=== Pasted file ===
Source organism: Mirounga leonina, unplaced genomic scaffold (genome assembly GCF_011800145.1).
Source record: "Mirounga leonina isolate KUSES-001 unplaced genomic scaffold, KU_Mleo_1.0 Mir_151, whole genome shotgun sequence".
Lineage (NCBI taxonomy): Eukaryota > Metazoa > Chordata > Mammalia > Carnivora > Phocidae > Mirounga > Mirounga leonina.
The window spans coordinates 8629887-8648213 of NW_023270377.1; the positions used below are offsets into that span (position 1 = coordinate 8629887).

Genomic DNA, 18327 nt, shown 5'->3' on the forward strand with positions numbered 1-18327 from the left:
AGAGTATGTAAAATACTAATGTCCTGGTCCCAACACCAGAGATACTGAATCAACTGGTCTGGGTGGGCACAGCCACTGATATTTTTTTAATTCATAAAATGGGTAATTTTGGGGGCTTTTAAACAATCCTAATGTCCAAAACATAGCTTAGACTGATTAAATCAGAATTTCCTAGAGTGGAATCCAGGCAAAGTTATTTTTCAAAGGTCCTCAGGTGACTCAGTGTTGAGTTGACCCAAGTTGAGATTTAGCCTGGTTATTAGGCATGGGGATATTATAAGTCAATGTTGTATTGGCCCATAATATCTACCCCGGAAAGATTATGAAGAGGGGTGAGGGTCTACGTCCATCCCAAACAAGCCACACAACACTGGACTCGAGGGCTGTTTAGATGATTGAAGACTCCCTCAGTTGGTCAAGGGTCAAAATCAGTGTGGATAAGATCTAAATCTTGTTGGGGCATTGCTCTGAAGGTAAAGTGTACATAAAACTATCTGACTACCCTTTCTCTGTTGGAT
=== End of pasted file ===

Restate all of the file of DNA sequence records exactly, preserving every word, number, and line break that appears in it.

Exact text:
Source organism: Mirounga leonina, unplaced genomic scaffold (genome assembly GCF_011800145.1).
Source record: "Mirounga leonina isolate KUSES-001 unplaced genomic scaffold, KU_Mleo_1.0 Mir_151, whole genome shotgun sequence".
Lineage (NCBI taxonomy): Eukaryota > Metazoa > Chordata > Mammalia > Carnivora > Phocidae > Mirounga > Mirounga leonina.
The window spans coordinates 8629887-8648213 of NW_023270377.1; the positions used below are offsets into that span (position 1 = coordinate 8629887).

Genomic DNA, 18327 nt, shown 5'->3' on the forward strand with positions numbered 1-18327 from the left:
AGAGTATGTAAAATACTAATGTCCTGGTCCCAACACCAGAGATACTGAATCAACTGGTCTGGGTGGGCACAGCCACTGATATTTTTTTAATTCATAAAATGGGTAATTTTGGGGGCTTTTAAACAATCCTAATGTCCAAAACATAGCTTAGACTGATTAAATCAGAATTTCCTAGAGTGGAATCCAGGCAAAGTTATTTTTCAAAGGTCCTCAGGTGACTCAGTGTTGAGTTGACCCAAGTTGAGATTTAGCCTGGTTATTAGGCATGGGGATATTATAAGTCAATGTTGTATTGGCCCATAATATCTACCCCGGAAAGATTATGAAGAGGGGTGAGGGTCTACGTCCATCCCAAACAAGCCACACAACACTGGACTCGAGGGCTGTTTAGATGATTGAAGACTCCCTCAGTTGGTCAAGGGTCAAAATCAGTGTGGATAAGATCTAAATCTTGTTGGGGCATTGCTCTGAAGGTAAAGTGTACATAAAACTATCTGACTACCCTTTCTCTGTTGGAT